The incessant rotation and the depletion of Gemini VIII’s attitude propellant had already alerted Armstrong and Scott to a problem with their own spacecraft, but at the time they did not know that the short circuit in the OAMS had caused the No. 8 thruster to become stuck ‘on’ and caused the rapid drop in fuel. Even had they known, there would have been no time to ponder it. Armstrong’s responsibility as the command pilot was to ensure the safety and success of the mission. Scott’s spacewalk, docked activities with the Agena and most of the experiments were now off the agenda; the safe return of the crew was paramount.

Armstrong decided that his only available course of action was to use Gemini VIII’s 16 re-entry controls. It was easier said than done. The re-entry control switch was in the most awkward position imaginable, directly above Armstrong’s head, and, worse, was on a panel with around a dozen toggles. ‘‘With our vision beginning to blur,’’ wrote Scott, ‘‘locating the right switch was not simple.’’ Fortunately, both men had carried their years of test-piloting experience into the astronaut business and intuitively knew every switch, literally, with their eyes closed. ‘‘Neil knew exactly where that switch was without having to see it,’’ Scott continued, but admitted ‘‘reaching above his head. . . while at the same time grappling with the hand controller… was an extraordinary feat.’’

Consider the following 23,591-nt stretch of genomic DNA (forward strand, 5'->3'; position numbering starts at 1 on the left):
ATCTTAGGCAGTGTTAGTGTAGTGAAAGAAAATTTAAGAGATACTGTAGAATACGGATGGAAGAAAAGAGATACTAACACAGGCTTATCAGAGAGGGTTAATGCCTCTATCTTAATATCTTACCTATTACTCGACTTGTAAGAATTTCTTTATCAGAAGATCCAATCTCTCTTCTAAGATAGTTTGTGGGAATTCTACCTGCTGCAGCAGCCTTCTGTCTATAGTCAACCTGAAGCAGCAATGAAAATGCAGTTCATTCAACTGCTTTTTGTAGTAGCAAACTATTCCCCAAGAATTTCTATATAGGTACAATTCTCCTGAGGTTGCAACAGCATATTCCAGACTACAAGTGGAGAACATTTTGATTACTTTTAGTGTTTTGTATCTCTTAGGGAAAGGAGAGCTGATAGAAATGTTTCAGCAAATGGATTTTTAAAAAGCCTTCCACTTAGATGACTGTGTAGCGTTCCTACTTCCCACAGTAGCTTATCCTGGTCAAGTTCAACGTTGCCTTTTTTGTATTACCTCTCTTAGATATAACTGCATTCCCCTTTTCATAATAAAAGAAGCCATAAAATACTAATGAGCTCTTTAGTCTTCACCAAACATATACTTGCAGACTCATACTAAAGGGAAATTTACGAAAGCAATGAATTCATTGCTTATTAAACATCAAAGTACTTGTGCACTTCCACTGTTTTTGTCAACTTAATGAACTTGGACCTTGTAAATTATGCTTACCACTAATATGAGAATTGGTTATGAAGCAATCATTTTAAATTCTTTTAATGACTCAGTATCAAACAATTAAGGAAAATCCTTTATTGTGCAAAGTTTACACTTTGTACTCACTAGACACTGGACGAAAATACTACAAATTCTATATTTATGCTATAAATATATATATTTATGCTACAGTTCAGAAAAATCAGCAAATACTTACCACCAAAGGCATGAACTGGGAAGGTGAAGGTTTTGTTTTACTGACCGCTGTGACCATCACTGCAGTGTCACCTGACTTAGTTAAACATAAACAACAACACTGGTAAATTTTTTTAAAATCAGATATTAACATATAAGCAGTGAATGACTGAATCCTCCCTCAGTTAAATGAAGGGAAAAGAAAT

The effort to reduce the spacecraft’s rates to zero with the re-entry controls, though ultimately successful, consumed 75 per cent of the fuel. ‘‘We are regaining control of the spacecraft slowly,’’ Armstrong reported, as the spinning stopped within 30 seconds. The flight, however, was over. Mission rules decreed that the re­entry controls, once activated, would require an immediate return to Earth at the next available opportunity. Just ten hours into its three-day mission, Gemini VIII was on its way home.


Amidst such euphoria, Conrad’s actual docking with Agena-XI at 11:16 am seemed anticlimatic, although both astronauts were able to practice the docking-and – undocking exercise which had eluded John Young two months earlier. Pulling loose from the target, then redocking, said Conrad, was much easier in space than on the ground and the astronauts managed it in daylight and darkness. It also gave Dick Gordon the distinction of becoming the first astronaut not in a command position to perform a docking manoeuvre.

This was followed by an ignition of the Agena’s main engine to boost their orbital altitude to the highest yet achieved by humans. Facing 90 degrees away from the flight path, Conrad fired the engine to add 33 m/sec to their velocity, as a test-run, and confirmed to Young that this was ‘‘the biggest thrill we’ve had all day’’. It was but the prelude for one of their main tasks on 14 September: increasing the high point of their orbit to no less than 1,370 km. For now, however, the astronauts rested, powering down Gemini XI, tucking into their first meal and bedding down for their first night’s sleep in space.